Next, I decided to switch to a sports program on the HDTV version of ESPN2. The Boston College vs. Wake Forest football game was as abundant in action as it was in staggering color saturation. The almost bluish-green hue of the artificial grass contrasted beautifully against the light pants of the players. Subjects not directly in front of the camera still appeared to be in focus, such as the faces of the coaches on the sidelines. Close-ups of players running to sidelines to rap with the coaches would often result in me being able to read what they had scribbled on their clipboards. It appears in the HD world that covering your mouth on the sidelines simply isn’t enough “security.” The edges of the players’ bodies were very smooth and the absence of jaggies yielded a more three-dimensional image. Darker scenes like the players coming out of the tunnel after halftime also exhibited great contrast, with the dark uniforms popping out of the mostly black background. Of course, there were a few bone-crushing hits that stood out, but the video really was the story here. If you are a sports fan, you will love watching football on Sundays and Saturdays with your inputs connected to the Anthem Statement D2.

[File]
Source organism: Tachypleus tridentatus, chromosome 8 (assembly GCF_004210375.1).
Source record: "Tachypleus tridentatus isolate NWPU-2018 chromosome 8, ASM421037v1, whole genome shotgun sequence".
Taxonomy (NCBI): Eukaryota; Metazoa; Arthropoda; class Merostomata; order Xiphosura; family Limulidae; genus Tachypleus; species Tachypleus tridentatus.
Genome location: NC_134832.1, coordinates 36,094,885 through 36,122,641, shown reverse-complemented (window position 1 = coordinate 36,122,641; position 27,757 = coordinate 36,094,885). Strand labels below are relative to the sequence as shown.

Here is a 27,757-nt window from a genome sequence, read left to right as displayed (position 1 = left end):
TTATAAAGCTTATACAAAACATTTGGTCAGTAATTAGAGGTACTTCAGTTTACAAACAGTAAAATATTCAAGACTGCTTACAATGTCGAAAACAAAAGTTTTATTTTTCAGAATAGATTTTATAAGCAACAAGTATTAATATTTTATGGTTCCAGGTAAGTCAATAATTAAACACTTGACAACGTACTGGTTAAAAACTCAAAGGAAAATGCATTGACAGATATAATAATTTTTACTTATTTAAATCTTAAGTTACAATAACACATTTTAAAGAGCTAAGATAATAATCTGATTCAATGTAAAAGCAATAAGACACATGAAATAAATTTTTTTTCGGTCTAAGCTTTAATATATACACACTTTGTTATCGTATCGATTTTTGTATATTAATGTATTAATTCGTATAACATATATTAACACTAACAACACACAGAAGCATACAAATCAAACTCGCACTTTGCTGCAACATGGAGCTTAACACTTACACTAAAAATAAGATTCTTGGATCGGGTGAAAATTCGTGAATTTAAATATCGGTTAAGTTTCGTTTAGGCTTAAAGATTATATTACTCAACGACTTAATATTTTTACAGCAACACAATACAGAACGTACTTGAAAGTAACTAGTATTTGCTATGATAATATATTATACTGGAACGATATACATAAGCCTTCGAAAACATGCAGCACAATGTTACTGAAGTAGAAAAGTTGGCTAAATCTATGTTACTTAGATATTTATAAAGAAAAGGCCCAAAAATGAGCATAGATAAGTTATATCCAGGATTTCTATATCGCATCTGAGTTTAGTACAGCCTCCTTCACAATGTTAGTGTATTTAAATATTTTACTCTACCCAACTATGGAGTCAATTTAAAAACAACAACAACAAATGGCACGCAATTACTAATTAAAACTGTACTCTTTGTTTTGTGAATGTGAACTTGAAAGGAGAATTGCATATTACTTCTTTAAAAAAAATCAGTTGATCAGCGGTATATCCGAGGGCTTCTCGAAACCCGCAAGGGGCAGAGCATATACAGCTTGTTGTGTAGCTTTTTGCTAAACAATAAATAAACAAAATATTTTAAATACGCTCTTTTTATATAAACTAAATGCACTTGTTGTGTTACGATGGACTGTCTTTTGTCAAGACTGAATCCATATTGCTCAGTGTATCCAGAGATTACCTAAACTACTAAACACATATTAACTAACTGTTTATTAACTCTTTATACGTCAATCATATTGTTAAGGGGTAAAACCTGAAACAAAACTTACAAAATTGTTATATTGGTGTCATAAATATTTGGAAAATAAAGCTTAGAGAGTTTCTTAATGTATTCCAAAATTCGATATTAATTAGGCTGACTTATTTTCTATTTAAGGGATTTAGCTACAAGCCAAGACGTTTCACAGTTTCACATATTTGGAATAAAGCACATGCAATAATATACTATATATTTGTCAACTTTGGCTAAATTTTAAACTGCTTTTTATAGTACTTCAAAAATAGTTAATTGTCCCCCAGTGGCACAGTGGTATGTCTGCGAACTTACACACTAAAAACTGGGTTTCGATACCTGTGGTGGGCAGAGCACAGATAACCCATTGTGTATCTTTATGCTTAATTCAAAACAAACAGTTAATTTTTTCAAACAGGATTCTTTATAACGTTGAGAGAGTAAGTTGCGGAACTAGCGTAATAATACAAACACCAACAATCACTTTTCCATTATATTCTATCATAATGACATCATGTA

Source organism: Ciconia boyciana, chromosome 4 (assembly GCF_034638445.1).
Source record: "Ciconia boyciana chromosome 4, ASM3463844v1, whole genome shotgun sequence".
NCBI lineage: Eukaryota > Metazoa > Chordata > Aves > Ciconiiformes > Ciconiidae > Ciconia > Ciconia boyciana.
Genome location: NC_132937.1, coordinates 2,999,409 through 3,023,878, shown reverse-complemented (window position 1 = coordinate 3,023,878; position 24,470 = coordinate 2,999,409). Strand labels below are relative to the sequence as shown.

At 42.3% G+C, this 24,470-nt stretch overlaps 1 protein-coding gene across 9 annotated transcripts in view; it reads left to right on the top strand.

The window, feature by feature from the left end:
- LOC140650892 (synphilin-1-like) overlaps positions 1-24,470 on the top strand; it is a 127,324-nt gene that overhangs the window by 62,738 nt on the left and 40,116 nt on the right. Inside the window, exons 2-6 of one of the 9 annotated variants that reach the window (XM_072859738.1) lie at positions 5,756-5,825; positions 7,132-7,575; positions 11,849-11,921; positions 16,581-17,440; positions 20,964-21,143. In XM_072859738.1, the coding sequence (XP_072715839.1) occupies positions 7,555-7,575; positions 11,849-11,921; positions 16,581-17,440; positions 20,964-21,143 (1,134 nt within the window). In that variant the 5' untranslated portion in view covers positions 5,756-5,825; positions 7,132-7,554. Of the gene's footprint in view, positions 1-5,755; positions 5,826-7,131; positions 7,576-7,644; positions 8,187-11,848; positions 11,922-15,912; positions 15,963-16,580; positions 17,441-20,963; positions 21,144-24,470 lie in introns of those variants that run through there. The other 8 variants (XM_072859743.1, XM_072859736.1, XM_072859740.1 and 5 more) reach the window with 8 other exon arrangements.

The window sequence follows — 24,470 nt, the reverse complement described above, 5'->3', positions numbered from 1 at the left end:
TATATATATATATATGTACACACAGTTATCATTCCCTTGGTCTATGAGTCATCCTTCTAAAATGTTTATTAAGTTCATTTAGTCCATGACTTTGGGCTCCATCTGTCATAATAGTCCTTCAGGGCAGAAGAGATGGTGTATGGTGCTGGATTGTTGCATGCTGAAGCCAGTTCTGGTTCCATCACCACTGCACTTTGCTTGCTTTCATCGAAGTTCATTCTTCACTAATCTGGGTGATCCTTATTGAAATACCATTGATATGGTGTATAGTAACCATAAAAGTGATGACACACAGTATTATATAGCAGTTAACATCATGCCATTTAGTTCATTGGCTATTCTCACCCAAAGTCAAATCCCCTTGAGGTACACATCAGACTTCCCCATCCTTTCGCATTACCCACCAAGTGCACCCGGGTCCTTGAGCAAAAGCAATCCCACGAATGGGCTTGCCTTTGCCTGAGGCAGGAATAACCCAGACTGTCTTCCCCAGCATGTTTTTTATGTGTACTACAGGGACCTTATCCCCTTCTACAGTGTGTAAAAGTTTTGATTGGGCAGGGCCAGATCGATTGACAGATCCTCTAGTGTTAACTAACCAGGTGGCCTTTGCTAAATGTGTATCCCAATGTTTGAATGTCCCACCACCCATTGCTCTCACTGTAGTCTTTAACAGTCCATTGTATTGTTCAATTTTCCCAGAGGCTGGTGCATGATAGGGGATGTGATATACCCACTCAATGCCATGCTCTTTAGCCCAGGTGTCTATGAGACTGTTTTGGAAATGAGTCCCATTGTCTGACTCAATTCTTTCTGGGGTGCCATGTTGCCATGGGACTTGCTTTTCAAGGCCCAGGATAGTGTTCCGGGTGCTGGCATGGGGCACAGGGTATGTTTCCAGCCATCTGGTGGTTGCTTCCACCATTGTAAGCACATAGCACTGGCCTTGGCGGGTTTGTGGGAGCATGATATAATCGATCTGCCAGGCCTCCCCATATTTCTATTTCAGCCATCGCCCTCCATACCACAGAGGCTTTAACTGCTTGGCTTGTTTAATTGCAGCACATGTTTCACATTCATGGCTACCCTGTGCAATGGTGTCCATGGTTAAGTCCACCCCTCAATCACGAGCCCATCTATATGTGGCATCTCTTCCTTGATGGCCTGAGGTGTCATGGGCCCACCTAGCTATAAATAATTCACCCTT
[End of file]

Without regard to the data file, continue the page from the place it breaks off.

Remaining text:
Another example of HDTV programming was Eye of the Beholder with Serena Yang on Discovery HD. In this episode I saw, Serena explored traditions of tattoos around the globe. The trip to India to learn about mendhi or henna’s usage in wedding ceremonies was endless, with colors across the light spectrum. The blues in some of the costumes were well-saturated and easily got my attention when viewing that scene. I noticed individual stray hairs on the heads of the women during the interviews. Their flowing black hair against the light background did not appear artificially stair-stepped with jagged lines and was nearly smooth, even at several feet away on my 100-inch Stewart Studiotec 130 screen. The image looked smooth and gorgeous. To think, this is “compressed” HDTV at eight megabits per second, where HD DVD and Blu-ray are far less compressed at 25 mb/second.